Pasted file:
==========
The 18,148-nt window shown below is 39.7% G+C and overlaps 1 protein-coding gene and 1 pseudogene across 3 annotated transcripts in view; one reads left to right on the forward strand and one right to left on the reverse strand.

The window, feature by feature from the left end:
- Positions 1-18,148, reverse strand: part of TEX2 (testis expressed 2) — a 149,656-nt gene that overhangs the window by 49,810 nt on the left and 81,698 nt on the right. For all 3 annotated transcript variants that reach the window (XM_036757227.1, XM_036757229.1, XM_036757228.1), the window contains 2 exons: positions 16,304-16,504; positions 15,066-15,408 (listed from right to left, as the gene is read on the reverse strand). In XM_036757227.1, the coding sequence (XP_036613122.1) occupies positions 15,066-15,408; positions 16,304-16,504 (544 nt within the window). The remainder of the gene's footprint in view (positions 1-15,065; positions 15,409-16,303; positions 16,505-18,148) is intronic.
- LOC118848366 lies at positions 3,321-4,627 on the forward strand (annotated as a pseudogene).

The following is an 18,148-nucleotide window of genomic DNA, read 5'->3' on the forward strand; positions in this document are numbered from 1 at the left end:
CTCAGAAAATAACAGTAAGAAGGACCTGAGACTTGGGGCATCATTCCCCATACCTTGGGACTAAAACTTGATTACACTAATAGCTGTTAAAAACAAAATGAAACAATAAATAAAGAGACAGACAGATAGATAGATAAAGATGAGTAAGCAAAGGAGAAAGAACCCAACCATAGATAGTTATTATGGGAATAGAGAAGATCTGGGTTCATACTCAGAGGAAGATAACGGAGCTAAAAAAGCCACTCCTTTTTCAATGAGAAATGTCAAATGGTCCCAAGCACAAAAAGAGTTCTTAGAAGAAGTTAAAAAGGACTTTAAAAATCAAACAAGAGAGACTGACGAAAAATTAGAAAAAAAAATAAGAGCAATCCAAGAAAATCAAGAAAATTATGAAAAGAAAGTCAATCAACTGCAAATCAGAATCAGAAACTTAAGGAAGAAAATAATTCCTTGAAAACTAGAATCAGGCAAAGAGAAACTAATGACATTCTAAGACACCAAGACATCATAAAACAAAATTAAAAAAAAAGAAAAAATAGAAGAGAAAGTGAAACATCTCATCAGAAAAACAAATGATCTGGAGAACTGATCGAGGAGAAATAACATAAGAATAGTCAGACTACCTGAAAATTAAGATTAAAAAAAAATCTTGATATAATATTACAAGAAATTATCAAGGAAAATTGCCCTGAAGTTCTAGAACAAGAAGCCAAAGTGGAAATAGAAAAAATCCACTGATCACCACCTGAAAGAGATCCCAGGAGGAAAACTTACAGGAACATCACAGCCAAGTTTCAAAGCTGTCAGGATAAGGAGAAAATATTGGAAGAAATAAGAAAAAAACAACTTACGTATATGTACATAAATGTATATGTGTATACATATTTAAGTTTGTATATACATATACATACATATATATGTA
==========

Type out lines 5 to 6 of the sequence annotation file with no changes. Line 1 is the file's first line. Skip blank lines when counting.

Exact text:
The following is an 18,148-nucleotide window of genomic DNA, read 5'->3' on the forward strand; positions in this document are numbered from 1 at the left end:
CTCAGAAAATAACAGTAAGAAGGACCTGAGACTTGGGGCATCATTCCCCATACCTTGGGACTAAAACTTGATTACACTAATAGCTGTTAAAAACAAAATGAAACAATAAATAAAGAGACAGACAGATAGATAGATAAAGATGAGTAAGCAAAGGAGAAAGAACCCAACCATAGATAGTTATTATGGGAATAGAGAAGATCTGGGTTCATACTCAGAGGAAGATAACGGAGCTAAAAAAGCCACTCCTTTTTCAATGAGAAATGTCAAATGGTCCCAAGCACAAAAAGAGTTCTTAGAAGAAGTTAAAAAGGACTTTAAAAATCAAACAAGAGAGACTGACGAAAAATTAGAAAAAAAAATAAGAGCAATCCAAGAAAATCAAGAAAATTATGAAAAGAAAGTCAATCAACTGCAAATCAGAATCAGAAACTTAAGGAAGAAAATAATTCCTTGAAAACTAGAATCAGGCAAAGAGAAACTAATGACATTCTAAGACACCAAGACATCATAAAACAAAATTAAAAAAAAAGAAAAAATAGAAGAGAAAGTGAAACATCTCATCAGAAAAACAAATGATCTGGAGAACTGATCGAGGAGAAATAACATAAGAATAGTCAGACTACCTGAAAATTAAGATTAAAAAAAAATCTTGATATAATATTACAAGAAATTATCAAGGAAAATTGCCCTGAAGTTCTAGAACAAGAAGCCAAAGTGGAAATAGAAAAAATCCACTGATCACCACCTGAAAGAGATCCCAGGAGGAAAACTTACAGGAACATCACAGCCAAGTTTCAAAGCTGTCAGGATAAGGAGAAAATATTGGAAGAAATAAGAAAAAAACAACTTACGTATATGTACATAAATGTATATGTGTATACATATTTAAGTTTGTATATACATATACATACATATATATGTA